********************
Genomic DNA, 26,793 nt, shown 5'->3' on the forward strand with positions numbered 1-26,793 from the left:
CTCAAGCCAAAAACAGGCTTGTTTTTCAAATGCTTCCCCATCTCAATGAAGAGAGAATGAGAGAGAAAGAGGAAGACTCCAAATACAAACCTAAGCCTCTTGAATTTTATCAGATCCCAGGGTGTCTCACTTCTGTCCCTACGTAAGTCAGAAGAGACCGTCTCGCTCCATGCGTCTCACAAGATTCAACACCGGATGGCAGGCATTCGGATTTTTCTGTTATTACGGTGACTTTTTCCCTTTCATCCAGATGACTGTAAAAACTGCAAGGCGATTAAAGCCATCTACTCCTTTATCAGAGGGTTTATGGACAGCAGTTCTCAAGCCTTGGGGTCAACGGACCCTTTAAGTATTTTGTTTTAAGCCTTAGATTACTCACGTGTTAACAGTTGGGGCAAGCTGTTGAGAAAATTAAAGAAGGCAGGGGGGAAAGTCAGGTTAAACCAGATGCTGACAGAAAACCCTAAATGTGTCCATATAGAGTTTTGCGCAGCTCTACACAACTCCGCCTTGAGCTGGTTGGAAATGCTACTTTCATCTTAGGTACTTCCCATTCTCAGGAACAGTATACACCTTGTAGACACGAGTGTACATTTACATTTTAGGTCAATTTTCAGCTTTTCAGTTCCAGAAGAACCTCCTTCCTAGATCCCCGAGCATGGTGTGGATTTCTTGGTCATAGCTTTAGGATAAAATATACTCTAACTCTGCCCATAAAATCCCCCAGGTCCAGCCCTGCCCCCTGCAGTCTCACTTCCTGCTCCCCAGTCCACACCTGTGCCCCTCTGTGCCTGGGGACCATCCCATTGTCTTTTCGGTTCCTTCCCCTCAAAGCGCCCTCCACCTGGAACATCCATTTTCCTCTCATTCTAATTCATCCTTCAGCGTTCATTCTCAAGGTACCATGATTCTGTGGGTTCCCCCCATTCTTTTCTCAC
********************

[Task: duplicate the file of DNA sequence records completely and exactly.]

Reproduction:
Genomic DNA, 26,793 nt, shown 5'->3' on the forward strand with positions numbered 1-26,793 from the left:
CTCAAGCCAAAAACAGGCTTGTTTTTCAAATGCTTCCCCATCTCAATGAAGAGAGAATGAGAGAGAAAGAGGAAGACTCCAAATACAAACCTAAGCCTCTTGAATTTTATCAGATCCCAGGGTGTCTCACTTCTGTCCCTACGTAAGTCAGAAGAGACCGTCTCGCTCCATGCGTCTCACAAGATTCAACACCGGATGGCAGGCATTCGGATTTTTCTGTTATTACGGTGACTTTTTCCCTTTCATCCAGATGACTGTAAAAACTGCAAGGCGATTAAAGCCATCTACTCCTTTATCAGAGGGTTTATGGACAGCAGTTCTCAAGCCTTGGGGTCAACGGACCCTTTAAGTATTTTGTTTTAAGCCTTAGATTACTCACGTGTTAACAGTTGGGGCAAGCTGTTGAGAAAATTAAAGAAGGCAGGGGGGAAAGTCAGGTTAAACCAGATGCTGACAGAAAACCCTAAATGTGTCCATATAGAGTTTTGCGCAGCTCTACACAACTCCGCCTTGAGCTGGTTGGAAATGCTACTTTCATCTTAGGTACTTCCCATTCTCAGGAACAGTATACACCTTGTAGACACGAGTGTACATTTACATTTTAGGTCAATTTTCAGCTTTTCAGTTCCAGAAGAACCTCCTTCCTAGATCCCCGAGCATGGTGTGGATTTCTTGGTCATAGCTTTAGGATAAAATATACTCTAACTCTGCCCATAAAATCCCCCAGGTCCAGCCCTGCCCCCTGCAGTCTCACTTCCTGCTCCCCAGTCCACACCTGTGCCCCTCTGTGCCTGGGGACCATCCCATTGTCTTTTCGGTTCCTTCCCCTCAAAGCGCCCTCCACCTGGAACATCCATTTTCCTCTCATTCTAATTCATCCTTCAGCGTTCATTCTCAAGGTACCATGATTCTGTGGGTTCCCCCCATTCTTTTCTCAC